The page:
The company’s Botanic Hand Sanitizer is a light liquid that, if poured into a glass, could be mistaken for gin. The spicy scent, called Four Thieves, is redolent with clove and cinnamon; it brings to mind a wintry fruitcake. The name and formula were inspired by medieval criminals who, according to legend, avoided contracting the bubonic plague by anointing themselves with a similar blend of botanicals, Ms. McLachlan said.
A second scent, an herbaceous blend called Basilisk Breath, was introduced on July 16.
Beauty brands are also introducing hand sanitizers. Biossance, a popular skin care line, came out with one last month with moisturizing squalane. The Brooklyn fragrance house DS & Durga added one with a eucalyptus-based scent to its collection in April.
The skin care line Peter Thomas Roth unveiled its version in April; the makeup brand Nudestix introduced hand sanitizer in June. Shen Beauty, the influential beauty boutique in Brooklyn, created one it began selling this month.
Predictably, these elevated products come with a commensurate price tag. At $12 for a two-ounce bottle, the Amass hand sanitizer costs about eight times as much as a purse-size hand sanitizer at CVS. On the other hand, Augustinus Bader, the cultish German line that includes a $165 body cream, has, since May, been offering a limited supply of the hand sanitizer it created for front line workers to consumers for free, for a small shipping fee.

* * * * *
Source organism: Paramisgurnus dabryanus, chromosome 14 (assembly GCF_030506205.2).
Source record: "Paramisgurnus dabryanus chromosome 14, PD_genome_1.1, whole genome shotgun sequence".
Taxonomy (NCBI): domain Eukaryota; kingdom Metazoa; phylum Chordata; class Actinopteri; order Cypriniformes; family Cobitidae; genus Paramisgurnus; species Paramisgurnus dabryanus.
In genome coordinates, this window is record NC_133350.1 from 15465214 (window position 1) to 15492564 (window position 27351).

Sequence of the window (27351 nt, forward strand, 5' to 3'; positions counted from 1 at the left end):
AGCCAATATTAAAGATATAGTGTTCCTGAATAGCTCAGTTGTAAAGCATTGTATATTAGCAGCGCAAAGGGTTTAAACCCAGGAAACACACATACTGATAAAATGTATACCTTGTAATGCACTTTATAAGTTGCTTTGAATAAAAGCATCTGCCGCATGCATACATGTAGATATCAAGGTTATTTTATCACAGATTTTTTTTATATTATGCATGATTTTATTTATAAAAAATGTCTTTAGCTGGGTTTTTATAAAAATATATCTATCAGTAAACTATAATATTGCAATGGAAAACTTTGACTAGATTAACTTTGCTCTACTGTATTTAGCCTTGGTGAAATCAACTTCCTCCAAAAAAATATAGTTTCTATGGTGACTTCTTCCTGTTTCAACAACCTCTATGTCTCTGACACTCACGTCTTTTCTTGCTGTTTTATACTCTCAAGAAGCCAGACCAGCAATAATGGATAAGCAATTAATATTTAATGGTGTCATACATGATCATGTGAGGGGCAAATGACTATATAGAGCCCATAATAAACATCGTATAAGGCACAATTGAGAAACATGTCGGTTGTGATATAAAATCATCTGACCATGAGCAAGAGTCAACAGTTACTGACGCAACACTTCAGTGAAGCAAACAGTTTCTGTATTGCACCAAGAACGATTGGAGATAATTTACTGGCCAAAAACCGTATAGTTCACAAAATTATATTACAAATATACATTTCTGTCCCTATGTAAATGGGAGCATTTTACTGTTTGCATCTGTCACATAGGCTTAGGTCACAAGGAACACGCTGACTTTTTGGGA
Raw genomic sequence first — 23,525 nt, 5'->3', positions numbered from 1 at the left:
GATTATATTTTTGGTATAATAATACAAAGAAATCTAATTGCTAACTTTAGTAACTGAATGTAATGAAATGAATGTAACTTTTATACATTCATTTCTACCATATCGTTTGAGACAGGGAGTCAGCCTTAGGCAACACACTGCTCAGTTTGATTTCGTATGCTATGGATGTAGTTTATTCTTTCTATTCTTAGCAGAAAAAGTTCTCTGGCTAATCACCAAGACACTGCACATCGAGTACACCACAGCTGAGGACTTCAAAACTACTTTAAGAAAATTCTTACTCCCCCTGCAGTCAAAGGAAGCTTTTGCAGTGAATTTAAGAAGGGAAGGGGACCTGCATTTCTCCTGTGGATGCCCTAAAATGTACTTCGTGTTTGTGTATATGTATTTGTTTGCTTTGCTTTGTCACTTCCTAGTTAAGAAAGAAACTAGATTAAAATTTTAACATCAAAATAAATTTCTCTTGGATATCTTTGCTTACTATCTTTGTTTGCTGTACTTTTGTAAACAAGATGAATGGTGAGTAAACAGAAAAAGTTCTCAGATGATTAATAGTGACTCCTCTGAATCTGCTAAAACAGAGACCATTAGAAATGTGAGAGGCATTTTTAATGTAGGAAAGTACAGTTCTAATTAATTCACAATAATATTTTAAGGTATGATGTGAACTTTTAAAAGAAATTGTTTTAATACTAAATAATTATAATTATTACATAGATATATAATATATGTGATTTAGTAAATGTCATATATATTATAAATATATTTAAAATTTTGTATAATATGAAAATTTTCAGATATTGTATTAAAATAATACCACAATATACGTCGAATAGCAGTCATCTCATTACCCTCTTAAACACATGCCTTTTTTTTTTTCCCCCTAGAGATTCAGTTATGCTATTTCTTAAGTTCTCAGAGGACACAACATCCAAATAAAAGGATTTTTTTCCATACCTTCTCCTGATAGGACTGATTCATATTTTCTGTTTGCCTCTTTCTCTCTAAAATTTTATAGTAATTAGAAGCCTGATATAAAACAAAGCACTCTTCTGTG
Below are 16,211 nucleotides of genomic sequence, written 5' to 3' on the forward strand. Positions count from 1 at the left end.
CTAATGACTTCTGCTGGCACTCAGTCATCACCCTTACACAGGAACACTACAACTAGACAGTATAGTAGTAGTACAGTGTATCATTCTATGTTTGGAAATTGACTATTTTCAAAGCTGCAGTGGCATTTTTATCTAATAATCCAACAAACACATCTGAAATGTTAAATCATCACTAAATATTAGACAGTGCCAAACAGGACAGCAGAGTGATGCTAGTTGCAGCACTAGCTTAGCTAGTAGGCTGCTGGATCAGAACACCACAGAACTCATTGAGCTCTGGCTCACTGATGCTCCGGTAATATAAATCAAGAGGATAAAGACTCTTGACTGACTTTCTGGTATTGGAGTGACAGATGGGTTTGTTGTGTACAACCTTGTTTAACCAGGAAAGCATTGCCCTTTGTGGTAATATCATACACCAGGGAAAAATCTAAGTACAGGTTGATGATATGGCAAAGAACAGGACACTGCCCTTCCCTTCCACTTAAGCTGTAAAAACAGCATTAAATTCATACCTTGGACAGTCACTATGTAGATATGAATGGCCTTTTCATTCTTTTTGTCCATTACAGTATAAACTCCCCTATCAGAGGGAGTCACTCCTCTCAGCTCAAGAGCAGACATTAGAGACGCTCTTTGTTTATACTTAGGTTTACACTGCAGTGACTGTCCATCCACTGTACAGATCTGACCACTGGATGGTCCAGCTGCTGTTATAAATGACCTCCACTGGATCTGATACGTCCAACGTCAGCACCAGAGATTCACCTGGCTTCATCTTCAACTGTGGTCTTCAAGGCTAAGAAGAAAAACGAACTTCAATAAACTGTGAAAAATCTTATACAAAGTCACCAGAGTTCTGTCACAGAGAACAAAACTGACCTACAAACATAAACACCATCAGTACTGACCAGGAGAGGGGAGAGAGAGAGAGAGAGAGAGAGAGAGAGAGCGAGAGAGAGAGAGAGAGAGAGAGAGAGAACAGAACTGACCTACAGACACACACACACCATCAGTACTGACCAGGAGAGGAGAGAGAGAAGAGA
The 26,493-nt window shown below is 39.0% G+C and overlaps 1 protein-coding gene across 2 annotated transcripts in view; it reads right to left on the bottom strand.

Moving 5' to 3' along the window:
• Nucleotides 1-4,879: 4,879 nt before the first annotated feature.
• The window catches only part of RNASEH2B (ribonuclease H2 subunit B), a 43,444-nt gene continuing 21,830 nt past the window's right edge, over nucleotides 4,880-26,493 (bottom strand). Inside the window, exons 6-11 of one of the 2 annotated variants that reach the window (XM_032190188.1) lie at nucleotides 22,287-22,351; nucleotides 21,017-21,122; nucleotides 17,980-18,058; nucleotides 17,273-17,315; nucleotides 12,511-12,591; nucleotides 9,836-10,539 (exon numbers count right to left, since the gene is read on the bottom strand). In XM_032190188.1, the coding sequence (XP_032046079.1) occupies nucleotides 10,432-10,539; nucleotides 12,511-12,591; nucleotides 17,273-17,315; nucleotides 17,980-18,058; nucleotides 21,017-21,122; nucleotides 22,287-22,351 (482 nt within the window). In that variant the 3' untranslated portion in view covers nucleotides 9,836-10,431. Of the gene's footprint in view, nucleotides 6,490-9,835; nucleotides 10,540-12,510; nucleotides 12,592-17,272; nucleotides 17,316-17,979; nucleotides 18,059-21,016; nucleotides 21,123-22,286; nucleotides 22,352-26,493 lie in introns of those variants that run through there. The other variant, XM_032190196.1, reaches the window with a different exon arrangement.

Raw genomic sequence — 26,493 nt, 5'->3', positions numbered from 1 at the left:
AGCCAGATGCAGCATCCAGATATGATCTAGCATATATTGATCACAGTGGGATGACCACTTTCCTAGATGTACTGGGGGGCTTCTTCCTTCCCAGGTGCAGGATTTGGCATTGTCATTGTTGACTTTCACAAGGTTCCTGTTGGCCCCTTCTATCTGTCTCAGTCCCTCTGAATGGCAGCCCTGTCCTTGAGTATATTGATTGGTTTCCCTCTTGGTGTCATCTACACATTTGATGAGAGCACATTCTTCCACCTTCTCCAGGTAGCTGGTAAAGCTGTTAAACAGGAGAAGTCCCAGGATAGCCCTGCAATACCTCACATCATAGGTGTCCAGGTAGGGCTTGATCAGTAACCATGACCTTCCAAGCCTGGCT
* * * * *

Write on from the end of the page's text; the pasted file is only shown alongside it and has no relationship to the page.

Higher prices haven’t necessarily deterred shoppers. March and April sales of Jao Brand’s Refresher hand sanitizer, which was introduced in 1997 and costs between $10 and $18, depending on size, exceeded those for all of last year, according to a representative of the brand. (Admittedly, one factor of high sales could be the low supply, at least early in the pandemic, of traditional hand sanitizers, although some high-end brands have also sold out of these products over the last couple of months.)